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Deduction from net or gross pay?

Deduction from net or gross pay?

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I would be most grateful if someone could point me towards the legislation or guidance that states deductions for (eg) damage caused by an employee must be made from net rather than from gross pay.

All previous threads seem to end in a consensus along the lines of "obviously it should come off the net" but my logic differs. The point (for me) is that the deduction is covered by the employment contract and is from pay. In the contract there is no concept of net pay, merely annual salary or hourly rate, both gross.

A client is going to tribunal and all advice given has been that deductions are from net, but the ACAS website gives an example (actually to cover dedutions from a retail employee, which have a 10% maximum deduction for shortfalls etc, but the principle is the same) which strongly suggests the deduction would be from gross pay. The wording states "There are extra protections for individuals in retail work that make it illegal for an employer to deduct more than 10% from the gross amount of any payment of wages....". ACAS made a comment to my client about the deduction being from net rather than gross, and I want to be able to show him that net is correct because of x x x, not just because everyone says so! Even more so when my logic is at variance to everyone else.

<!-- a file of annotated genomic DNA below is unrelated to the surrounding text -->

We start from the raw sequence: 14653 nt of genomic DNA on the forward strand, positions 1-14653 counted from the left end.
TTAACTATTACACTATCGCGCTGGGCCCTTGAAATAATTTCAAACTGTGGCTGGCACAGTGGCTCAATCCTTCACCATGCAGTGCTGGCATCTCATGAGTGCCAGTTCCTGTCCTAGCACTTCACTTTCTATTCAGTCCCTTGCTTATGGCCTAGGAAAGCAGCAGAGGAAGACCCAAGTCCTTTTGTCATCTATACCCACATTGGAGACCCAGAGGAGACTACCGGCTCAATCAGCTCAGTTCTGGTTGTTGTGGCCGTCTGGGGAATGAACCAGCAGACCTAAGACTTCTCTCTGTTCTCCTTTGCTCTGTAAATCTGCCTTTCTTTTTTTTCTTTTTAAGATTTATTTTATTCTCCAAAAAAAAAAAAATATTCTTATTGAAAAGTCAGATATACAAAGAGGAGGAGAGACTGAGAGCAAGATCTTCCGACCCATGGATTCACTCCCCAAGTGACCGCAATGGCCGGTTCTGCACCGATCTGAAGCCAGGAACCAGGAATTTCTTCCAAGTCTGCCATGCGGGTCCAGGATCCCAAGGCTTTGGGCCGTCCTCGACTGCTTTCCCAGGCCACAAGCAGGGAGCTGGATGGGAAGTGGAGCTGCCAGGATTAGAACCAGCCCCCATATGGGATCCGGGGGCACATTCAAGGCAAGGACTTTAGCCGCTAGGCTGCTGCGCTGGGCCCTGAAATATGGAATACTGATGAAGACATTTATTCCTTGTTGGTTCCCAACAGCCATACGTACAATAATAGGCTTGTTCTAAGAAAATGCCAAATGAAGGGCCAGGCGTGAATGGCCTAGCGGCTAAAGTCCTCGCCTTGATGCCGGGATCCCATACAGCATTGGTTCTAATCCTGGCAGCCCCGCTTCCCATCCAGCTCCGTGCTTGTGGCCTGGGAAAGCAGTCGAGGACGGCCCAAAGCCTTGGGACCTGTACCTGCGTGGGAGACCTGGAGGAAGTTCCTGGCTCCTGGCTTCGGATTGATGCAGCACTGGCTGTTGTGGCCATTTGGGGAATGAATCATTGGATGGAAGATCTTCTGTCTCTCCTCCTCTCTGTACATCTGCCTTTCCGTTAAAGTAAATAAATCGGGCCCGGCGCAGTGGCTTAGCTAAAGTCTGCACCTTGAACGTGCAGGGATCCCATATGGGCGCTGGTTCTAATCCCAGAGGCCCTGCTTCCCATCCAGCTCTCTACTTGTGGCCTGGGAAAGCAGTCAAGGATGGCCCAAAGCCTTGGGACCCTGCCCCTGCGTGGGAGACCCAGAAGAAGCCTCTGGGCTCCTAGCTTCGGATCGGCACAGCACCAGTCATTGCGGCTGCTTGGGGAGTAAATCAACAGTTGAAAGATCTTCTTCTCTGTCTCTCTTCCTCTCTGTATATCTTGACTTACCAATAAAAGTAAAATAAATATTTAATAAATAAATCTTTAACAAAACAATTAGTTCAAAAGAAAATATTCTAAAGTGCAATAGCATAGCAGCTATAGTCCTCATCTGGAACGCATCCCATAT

TIA for any help.

Replies (5)

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By pawncob
23rd Oct 2014 12:39


such deductions aren't allowable for tax purposes, so how can you justify deducting any amount from the Gross pay?


It's got to be Net.

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Replying to johnhemming:
By birdman
30th Oct 2014 07:20

Allowable expense?